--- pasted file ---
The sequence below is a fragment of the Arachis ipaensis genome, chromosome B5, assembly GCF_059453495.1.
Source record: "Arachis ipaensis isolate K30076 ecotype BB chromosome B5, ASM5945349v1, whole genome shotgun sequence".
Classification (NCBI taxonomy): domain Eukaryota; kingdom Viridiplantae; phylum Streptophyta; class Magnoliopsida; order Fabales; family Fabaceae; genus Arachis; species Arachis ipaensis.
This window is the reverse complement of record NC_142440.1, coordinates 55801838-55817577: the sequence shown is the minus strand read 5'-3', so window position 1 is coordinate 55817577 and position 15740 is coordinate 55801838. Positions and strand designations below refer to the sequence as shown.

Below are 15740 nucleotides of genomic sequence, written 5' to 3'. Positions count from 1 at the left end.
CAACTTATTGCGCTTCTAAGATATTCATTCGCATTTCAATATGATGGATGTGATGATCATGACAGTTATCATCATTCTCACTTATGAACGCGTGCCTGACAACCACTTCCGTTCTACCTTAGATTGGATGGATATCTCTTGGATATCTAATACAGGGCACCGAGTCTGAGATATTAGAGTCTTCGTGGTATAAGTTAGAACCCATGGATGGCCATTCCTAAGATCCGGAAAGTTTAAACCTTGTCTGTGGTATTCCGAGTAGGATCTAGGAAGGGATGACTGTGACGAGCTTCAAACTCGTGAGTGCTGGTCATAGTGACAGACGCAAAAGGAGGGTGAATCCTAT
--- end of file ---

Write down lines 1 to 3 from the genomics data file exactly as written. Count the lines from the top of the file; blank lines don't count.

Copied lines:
The sequence below is a fragment of the Arachis ipaensis genome, chromosome B5, assembly GCF_059453495.1.
Source record: "Arachis ipaensis isolate K30076 ecotype BB chromosome B5, ASM5945349v1, whole genome shotgun sequence".
Classification (NCBI taxonomy): domain Eukaryota; kingdom Viridiplantae; phylum Streptophyta; class Magnoliopsida; order Fabales; family Fabaceae; genus Arachis; species Arachis ipaensis.